In the Improve Phase, more experiments are conducted to improve the KOV or the Project y. At this stage, a top management proposal for improvements is made and must achieve Champion buy-off. The team plans the implementation of the changes and starts implementing them. The project does not proceed into the Control Phase until the project is implemented. In this last phase, the project is handed off to the process owner.


This is the key to Six Sigma project success!

Excelerated Six SigmaTM Black Belt Project Execution

When the organization has the prerequisite skills in place, then the Excelerated Six SigmaTM process works as follows:

  • Champion Training - 3 days - What is Six Sigma, Project Selection, and Toll Gate Review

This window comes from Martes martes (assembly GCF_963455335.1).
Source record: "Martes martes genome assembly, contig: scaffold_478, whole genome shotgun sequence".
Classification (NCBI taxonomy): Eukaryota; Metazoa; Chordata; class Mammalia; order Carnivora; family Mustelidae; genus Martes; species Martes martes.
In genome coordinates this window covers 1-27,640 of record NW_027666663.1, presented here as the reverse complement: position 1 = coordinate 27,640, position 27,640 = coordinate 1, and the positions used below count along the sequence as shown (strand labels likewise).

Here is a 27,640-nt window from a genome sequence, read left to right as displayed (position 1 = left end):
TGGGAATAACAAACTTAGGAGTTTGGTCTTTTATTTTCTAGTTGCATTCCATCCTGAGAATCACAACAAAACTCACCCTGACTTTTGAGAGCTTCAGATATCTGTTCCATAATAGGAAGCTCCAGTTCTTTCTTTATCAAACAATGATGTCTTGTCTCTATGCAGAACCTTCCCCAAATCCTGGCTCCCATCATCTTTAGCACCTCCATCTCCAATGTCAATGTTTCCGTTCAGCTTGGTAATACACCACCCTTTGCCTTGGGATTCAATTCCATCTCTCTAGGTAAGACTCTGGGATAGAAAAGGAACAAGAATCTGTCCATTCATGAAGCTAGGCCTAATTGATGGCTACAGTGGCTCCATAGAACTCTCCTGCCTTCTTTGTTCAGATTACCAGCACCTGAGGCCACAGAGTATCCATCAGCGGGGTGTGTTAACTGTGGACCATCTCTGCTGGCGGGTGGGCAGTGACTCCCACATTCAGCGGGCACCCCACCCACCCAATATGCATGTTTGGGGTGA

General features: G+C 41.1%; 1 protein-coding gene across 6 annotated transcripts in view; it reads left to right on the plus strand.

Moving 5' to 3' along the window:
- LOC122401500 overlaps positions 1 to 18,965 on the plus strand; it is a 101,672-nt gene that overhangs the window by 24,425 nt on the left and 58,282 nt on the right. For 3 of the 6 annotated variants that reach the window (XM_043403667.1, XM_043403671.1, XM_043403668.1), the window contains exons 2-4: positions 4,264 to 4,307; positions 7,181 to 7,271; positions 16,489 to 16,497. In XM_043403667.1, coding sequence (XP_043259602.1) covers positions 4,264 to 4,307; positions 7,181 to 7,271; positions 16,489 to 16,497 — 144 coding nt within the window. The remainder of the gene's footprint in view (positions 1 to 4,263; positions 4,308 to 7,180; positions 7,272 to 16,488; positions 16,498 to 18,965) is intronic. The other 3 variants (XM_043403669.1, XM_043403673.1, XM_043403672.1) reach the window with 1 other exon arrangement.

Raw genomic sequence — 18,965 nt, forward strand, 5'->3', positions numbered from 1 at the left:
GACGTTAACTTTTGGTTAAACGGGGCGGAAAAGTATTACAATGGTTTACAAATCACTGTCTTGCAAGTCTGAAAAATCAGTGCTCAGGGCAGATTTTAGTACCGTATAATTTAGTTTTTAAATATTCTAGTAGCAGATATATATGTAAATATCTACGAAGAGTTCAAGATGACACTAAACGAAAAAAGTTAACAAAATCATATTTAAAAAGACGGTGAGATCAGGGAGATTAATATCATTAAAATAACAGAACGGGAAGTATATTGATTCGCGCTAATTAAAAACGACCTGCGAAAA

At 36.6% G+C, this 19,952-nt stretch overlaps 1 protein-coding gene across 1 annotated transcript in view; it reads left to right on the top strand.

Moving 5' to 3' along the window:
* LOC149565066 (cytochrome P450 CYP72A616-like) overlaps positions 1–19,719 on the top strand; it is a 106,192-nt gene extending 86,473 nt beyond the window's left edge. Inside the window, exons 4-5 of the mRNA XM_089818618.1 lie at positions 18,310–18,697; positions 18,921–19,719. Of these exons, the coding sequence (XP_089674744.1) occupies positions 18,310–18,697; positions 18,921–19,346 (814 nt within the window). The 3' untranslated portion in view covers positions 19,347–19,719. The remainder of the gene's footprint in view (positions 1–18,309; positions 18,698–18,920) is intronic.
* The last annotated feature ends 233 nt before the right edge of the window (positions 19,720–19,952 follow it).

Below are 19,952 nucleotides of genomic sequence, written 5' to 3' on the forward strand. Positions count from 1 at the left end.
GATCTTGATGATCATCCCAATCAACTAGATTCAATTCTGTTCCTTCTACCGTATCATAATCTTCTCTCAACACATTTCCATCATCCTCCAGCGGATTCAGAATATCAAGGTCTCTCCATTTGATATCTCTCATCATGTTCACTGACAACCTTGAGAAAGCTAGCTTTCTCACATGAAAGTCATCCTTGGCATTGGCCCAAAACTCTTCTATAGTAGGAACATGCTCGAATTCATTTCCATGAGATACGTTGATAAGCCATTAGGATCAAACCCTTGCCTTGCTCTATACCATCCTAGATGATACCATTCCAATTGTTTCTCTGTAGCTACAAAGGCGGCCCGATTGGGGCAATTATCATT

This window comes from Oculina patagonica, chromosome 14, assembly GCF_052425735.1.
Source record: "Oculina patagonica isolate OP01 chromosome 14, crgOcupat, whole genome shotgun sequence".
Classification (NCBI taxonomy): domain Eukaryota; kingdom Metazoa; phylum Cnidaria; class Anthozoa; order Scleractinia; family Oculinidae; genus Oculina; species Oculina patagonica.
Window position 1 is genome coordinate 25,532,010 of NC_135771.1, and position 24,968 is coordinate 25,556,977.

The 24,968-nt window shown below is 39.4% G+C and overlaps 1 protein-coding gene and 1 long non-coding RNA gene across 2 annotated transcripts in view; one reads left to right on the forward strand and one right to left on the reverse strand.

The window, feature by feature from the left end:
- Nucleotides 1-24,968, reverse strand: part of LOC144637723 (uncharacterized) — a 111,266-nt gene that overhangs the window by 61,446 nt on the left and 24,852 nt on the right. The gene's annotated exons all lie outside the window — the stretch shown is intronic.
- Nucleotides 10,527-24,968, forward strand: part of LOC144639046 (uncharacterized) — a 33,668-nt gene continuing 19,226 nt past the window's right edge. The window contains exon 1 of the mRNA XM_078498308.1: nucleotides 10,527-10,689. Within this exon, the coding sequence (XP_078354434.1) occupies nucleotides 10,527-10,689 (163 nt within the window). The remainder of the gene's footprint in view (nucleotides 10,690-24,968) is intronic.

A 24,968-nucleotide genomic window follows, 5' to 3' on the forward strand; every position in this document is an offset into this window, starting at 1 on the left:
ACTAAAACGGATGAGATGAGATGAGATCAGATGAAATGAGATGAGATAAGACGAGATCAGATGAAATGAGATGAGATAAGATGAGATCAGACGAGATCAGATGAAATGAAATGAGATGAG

• Month 1 - Define and Measure - 3 days of training and 2 days of project work with Master Black Belt (MBB)
  • Toll gate review
  • Month 2 - Analyze - 3 days of training and 2 days of project work with MBB
  • Toll gate review
  • Month 3 - Project Work with MBB
  • Toll gate review
  • Month 4 - Improve and Control- 3 days of training and 2 days of project work with MBB
  • Toll gate review
  • Black Belt Project Presentation

Figure 1: Six Sigma Tools


Although all the DMAIC tools will be reviewed, it is expected that Black Belt applicants will have had education and practical experience in the following:

  • Systems approach to Product Realization (e.g. QOS, MBNQA, etc.)
  • Project Management (e.g. Advance Product Quality Planning, or APQP)
  • Process Mapping/Flow Charts (including Value-added Mapping)
  • Failure Modes Effects Analysis (FMEA)
  • Control Plan development
  • Measurement Systems Analysis (MSA)
  • 7 Basic Tools of Quality
  • Basic Statistical Process Control (SPC)